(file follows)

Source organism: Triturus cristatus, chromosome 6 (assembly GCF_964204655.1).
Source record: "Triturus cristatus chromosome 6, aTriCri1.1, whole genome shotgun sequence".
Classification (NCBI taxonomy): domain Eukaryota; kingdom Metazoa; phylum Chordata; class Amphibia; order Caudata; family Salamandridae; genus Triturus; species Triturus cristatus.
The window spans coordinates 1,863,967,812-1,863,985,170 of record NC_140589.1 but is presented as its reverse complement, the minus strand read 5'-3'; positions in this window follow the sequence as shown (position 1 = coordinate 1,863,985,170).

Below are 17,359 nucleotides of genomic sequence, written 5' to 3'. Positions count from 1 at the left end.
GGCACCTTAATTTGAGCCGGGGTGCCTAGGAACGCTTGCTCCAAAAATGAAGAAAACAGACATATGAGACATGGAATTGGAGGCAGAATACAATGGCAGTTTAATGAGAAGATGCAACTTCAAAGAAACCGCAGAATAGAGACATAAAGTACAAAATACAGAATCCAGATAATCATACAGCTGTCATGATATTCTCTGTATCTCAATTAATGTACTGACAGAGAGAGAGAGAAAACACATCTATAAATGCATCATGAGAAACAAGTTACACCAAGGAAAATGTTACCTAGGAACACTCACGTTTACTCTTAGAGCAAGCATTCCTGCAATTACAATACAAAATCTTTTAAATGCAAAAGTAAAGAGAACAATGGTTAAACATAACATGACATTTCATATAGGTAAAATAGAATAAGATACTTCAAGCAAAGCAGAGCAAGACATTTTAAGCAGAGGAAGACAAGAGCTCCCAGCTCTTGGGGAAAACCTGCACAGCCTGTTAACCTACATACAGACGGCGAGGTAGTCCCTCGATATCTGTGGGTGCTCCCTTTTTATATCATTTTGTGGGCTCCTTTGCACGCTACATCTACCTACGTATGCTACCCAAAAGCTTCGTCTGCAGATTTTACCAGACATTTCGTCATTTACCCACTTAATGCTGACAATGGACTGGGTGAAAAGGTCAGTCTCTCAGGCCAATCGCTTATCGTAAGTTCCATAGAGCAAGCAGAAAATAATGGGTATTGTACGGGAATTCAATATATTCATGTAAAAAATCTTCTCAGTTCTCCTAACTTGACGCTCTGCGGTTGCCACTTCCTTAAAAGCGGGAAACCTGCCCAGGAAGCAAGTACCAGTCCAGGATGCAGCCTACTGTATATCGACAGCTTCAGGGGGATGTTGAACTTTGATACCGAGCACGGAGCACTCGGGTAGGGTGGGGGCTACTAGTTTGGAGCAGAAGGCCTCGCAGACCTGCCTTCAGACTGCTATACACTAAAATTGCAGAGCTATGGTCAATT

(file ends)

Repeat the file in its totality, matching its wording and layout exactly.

Source organism: Triturus cristatus, chromosome 6 (assembly GCF_964204655.1).
Source record: "Triturus cristatus chromosome 6, aTriCri1.1, whole genome shotgun sequence".
Classification (NCBI taxonomy): domain Eukaryota; kingdom Metazoa; phylum Chordata; class Amphibia; order Caudata; family Salamandridae; genus Triturus; species Triturus cristatus.
The window spans coordinates 1,863,967,812-1,863,985,170 of record NC_140589.1 but is presented as its reverse complement, the minus strand read 5'-3'; positions in this window follow the sequence as shown (position 1 = coordinate 1,863,985,170).

Below are 17,359 nucleotides of genomic sequence, written 5' to 3'. Positions count from 1 at the left end.
GGCACCTTAATTTGAGCCGGGGTGCCTAGGAACGCTTGCTCCAAAAATGAAGAAAACAGACATATGAGACATGGAATTGGAGGCAGAATACAATGGCAGTTTAATGAGAAGATGCAACTTCAAAGAAACCGCAGAATAGAGACATAAAGTACAAAATACAGAATCCAGATAATCATACAGCTGTCATGATATTCTCTGTATCTCAATTAATGTACTGACAGAGAGAGAGAGAAAACACATCTATAAATGCATCATGAGAAACAAGTTACACCAAGGAAAATGTTACCTAGGAACACTCACGTTTACTCTTAGAGCAAGCATTCCTGCAATTACAATACAAAATCTTTTAAATGCAAAAGTAAAGAGAACAATGGTTAAACATAACATGACATTTCATATAGGTAAAATAGAATAAGATACTTCAAGCAAAGCAGAGCAAGACATTTTAAGCAGAGGAAGACAAGAGCTCCCAGCTCTTGGGGAAAACCTGCACAGCCTGTTAACCTACATACAGACGGCGAGGTAGTCCCTCGATATCTGTGGGTGCTCCCTTTTTATATCATTTTGTGGGCTCCTTTGCACGCTACATCTACCTACGTATGCTACCCAAAAGCTTCGTCTGCAGATTTTACCAGACATTTCGTCATTTACCCACTTAATGCTGACAATGGACTGGGTGAAAAGGTCAGTCTCTCAGGCCAATCGCTTATCGTAAGTTCCATAGAGCAAGCAGAAAATAATGGGTATTGTACGGGAATTCAATATATTCATGTAAAAAATCTTCTCAGTTCTCCTAACTTGACGCTCTGCGGTTGCCACTTCCTTAAAAGCGGGAAACCTGCCCAGGAAGCAAGTACCAGTCCAGGATGCAGCCTACTGTATATCGACAGCTTCAGGGGGATGTTGAACTTTGATACCGAGCACGGAGCACTCGGGTAGGGTGGGGGCTACTAGTTTGGAGCAGAAGGCCTCGCAGACCTGCCTTCAGACTGCTATACACTAAAATTGCAGAGCTATGGTCAATT